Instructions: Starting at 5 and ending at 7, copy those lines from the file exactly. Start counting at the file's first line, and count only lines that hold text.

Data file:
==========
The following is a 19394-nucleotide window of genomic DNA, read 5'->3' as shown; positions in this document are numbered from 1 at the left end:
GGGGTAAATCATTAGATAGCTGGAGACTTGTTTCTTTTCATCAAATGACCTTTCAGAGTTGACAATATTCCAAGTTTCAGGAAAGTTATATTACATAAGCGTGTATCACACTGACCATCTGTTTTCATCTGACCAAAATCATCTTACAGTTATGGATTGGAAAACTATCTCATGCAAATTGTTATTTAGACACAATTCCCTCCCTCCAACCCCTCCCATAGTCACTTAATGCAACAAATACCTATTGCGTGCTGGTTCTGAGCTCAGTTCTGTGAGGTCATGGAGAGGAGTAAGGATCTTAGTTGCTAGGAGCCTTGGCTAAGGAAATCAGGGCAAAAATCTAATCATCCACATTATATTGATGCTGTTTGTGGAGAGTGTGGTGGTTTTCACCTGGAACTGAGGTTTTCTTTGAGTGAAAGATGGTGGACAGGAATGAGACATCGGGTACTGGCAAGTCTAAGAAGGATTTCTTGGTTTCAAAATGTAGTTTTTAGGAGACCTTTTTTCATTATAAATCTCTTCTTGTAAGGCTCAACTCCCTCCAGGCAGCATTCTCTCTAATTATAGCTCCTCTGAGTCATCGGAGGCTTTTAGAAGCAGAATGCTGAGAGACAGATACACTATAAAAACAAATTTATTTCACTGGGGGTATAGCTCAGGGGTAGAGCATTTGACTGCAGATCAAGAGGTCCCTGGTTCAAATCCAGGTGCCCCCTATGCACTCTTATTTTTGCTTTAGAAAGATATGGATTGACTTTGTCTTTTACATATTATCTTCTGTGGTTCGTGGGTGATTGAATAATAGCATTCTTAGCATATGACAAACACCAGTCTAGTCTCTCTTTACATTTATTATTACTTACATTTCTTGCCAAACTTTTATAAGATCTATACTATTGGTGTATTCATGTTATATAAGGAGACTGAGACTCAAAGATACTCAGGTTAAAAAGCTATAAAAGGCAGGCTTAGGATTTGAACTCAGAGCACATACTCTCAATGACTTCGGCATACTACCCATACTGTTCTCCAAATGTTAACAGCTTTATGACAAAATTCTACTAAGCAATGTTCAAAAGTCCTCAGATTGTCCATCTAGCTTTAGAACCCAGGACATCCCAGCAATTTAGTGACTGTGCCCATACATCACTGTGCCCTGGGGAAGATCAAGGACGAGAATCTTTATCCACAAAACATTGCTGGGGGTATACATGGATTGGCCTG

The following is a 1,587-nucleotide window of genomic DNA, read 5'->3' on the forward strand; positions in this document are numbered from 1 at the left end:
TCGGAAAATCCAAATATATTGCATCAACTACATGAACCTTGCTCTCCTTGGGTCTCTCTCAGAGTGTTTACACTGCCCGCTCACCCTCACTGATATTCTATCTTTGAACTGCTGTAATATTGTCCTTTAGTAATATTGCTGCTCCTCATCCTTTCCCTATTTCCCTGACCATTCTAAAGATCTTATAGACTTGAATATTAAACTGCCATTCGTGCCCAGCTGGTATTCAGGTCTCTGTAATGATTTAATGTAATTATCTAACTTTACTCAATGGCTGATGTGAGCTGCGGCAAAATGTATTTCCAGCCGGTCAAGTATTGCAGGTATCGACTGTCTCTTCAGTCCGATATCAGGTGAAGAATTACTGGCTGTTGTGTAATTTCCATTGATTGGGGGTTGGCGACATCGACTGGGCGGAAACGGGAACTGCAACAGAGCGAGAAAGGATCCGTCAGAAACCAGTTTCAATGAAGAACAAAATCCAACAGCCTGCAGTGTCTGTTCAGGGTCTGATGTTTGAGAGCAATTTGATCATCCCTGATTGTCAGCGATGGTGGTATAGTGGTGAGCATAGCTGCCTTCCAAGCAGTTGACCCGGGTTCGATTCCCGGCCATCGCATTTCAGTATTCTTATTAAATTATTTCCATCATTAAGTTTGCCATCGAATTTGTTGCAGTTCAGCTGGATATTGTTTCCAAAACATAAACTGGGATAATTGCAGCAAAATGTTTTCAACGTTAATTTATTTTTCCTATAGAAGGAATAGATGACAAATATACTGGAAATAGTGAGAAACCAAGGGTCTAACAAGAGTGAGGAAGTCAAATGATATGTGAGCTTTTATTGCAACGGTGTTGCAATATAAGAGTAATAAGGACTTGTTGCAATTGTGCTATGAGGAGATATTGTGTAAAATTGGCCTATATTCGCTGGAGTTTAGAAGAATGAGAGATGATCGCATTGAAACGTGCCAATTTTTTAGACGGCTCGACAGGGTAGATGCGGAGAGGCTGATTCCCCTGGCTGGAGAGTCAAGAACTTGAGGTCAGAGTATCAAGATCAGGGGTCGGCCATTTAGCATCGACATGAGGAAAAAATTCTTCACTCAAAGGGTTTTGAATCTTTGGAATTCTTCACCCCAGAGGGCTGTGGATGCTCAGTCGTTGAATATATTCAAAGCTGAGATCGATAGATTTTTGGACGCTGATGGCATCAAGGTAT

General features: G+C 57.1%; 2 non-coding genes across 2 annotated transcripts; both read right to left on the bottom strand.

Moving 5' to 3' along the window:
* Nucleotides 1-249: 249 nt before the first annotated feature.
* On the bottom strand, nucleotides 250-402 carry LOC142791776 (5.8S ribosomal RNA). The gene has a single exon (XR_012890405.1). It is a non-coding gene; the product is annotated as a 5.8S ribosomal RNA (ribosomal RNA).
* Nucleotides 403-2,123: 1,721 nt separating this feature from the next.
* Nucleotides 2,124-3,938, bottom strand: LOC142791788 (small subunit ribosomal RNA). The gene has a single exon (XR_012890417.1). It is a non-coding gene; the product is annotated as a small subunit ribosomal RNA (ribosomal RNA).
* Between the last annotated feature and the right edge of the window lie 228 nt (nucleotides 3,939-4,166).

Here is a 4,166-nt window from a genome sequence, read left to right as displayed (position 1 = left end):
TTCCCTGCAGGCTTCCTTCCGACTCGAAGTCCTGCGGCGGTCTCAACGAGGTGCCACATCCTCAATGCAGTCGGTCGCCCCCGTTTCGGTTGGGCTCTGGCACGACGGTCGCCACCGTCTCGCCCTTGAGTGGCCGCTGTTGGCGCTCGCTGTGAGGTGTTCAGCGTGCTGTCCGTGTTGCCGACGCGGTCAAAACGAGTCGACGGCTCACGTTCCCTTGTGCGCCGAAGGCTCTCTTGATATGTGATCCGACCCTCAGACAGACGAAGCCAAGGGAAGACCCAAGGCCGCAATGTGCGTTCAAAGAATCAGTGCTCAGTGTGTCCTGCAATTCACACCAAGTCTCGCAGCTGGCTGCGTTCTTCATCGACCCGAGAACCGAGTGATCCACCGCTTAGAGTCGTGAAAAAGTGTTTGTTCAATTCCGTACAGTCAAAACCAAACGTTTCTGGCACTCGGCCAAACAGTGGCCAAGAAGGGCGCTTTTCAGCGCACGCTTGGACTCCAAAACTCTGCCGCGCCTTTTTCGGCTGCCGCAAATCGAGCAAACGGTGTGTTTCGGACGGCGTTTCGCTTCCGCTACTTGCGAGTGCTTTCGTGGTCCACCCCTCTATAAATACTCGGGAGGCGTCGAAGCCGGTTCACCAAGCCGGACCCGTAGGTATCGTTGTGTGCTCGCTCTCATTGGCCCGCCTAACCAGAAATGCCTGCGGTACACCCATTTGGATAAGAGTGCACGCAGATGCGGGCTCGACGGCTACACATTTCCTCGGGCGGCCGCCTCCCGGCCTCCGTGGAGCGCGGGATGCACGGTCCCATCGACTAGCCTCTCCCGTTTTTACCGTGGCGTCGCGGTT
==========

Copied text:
General features: G+C 57.1%; 2 non-coding genes across 2 annotated transcripts; both read right to left on the bottom strand.

Moving 5' to 3' along the window:
* Nucleotides 1-249: 249 nt before the first annotated feature.